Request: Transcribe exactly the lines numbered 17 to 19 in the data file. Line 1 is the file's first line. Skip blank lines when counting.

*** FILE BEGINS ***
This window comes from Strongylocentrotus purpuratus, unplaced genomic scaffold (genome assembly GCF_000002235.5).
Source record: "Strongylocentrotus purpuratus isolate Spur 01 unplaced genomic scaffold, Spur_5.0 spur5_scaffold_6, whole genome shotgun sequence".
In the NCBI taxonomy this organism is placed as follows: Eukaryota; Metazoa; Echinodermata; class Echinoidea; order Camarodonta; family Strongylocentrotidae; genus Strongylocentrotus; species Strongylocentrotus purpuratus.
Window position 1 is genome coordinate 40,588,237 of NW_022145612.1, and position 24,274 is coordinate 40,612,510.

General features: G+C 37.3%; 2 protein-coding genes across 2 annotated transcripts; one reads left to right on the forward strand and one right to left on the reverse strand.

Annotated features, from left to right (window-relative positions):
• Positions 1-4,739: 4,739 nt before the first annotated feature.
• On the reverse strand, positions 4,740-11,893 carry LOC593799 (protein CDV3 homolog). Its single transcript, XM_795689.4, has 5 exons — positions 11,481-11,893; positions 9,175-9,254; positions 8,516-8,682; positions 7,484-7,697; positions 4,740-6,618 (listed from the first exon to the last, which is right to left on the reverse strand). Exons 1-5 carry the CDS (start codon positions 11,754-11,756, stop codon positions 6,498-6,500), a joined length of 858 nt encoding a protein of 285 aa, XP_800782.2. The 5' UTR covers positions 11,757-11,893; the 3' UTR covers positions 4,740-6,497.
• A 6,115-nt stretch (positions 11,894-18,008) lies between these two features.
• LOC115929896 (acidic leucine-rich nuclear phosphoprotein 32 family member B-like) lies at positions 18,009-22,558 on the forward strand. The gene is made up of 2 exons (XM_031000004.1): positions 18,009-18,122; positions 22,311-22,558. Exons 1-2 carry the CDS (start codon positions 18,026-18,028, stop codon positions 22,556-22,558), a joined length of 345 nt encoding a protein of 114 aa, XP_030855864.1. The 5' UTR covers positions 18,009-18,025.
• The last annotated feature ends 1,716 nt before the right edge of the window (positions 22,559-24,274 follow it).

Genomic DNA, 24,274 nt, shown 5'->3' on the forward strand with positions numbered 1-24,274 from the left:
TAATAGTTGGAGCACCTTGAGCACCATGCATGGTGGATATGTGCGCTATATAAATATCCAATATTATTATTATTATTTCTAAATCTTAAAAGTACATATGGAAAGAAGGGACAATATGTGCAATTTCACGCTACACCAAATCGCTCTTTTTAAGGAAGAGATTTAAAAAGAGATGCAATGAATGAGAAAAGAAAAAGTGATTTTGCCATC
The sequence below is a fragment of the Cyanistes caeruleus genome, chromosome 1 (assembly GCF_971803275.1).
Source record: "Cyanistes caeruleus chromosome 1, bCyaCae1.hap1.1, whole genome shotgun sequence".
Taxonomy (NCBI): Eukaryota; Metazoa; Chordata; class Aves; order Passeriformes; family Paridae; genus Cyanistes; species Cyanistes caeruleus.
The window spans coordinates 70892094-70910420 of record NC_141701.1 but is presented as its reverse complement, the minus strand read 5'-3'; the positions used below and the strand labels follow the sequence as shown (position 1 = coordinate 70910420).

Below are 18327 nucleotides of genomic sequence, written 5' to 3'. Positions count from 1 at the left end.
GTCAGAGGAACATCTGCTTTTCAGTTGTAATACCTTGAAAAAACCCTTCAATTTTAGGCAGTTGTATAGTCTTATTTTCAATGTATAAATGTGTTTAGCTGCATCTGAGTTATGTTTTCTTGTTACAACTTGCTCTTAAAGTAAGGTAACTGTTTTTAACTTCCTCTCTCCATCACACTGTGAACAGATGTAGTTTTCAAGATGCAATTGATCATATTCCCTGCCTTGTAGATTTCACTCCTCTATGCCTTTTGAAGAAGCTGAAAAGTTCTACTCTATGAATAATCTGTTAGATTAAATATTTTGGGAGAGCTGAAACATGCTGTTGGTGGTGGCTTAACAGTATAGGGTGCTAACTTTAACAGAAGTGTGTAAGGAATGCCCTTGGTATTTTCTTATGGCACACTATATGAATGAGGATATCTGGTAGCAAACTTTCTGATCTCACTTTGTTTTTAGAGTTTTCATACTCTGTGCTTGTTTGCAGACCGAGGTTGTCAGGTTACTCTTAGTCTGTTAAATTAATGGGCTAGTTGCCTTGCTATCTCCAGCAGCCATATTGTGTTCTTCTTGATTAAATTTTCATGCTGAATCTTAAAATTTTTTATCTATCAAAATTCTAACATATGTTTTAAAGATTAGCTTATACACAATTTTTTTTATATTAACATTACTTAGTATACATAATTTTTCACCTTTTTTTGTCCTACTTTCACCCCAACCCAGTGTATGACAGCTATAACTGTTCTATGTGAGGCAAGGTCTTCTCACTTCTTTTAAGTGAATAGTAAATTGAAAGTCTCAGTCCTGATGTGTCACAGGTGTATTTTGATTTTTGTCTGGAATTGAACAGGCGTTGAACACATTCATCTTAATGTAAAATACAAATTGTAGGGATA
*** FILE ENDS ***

The window spans coordinates 70892094-70910420 of record NC_141701.1 but is presented as its reverse complement, the minus strand read 5'-3'; the positions used below and the strand labels follow the sequence as shown (position 1 = coordinate 70910420).

Below are 18327 nucleotides of genomic sequence, written 5' to 3'. Positions count from 1 at the left end.
GTCAGAGGAACATCTGCTTTTCAGTTGTAATACCTTGAAAAAACCCTTCAATTTTAGGCAGTTGTATAGTCTTATTTTCAATGTATAAATGTGTTTAGCTGCATCTGAGTTATGTTTTCTTGTTACAACTTGCTCTTAAAGTAAGGTAACTGTTTTTAACTTCCTCTCTCCATCACACTGTGAACAGATGTAGTTTTCAAGATGCAATTGATCATATTCCCTGCCTTGTAGATTTCACTCCTCTATGCCTTTTGAAGAAGCTGAAAAGTTCTACTCTATGAATAATCTGTTAGATTAAATATTTTGGGAGAGCTGAAACATGCTGTTGGTGGTGGCTTAACAGTATAGGGTGCTAACTTTAACAGAAGTGTGTAAGGAATGCCCTTGGTATTTTCTTATGGCACACTATATGAATGAGGATATCTGGTAGCAAACTTTCTGATCTCACTTTGTTTTTAGAGTTTTCATACTCTGTGCTTGTTTGCAGACCGAGGTTGTCAGGTTACTCTTAGTCTGTTAAATTAATGGGCTAGTTGCCTTGCTATCTCCAGCAGCCATATTGTGTTCTTCTTGATTAAATTTTCATGCTGAATCTTAAAATTTTTTATCTATCAAAATTCTAACATATGTTTTAAAGATTAGCTTATACACAATTTTTTTTATATTAACATTACTTAGTATACATAATTTTTCACCTTTTTTTGTCCTACTTTCACCCCAACCCAGTGTATGACAGCTATAACTGTTCTATGTGAGGCAAGGTCTTCTCACTTCTTTTAAGTGAATAGTAAATTGAAAGTCTCAGTCCTGATGTGTCACAGGTGTATTTTGATTTTTGTCTGGAATTGAACAGGCGTTGAACACATTCATCTTAATGTAAAATACAAATTGTAGGGATA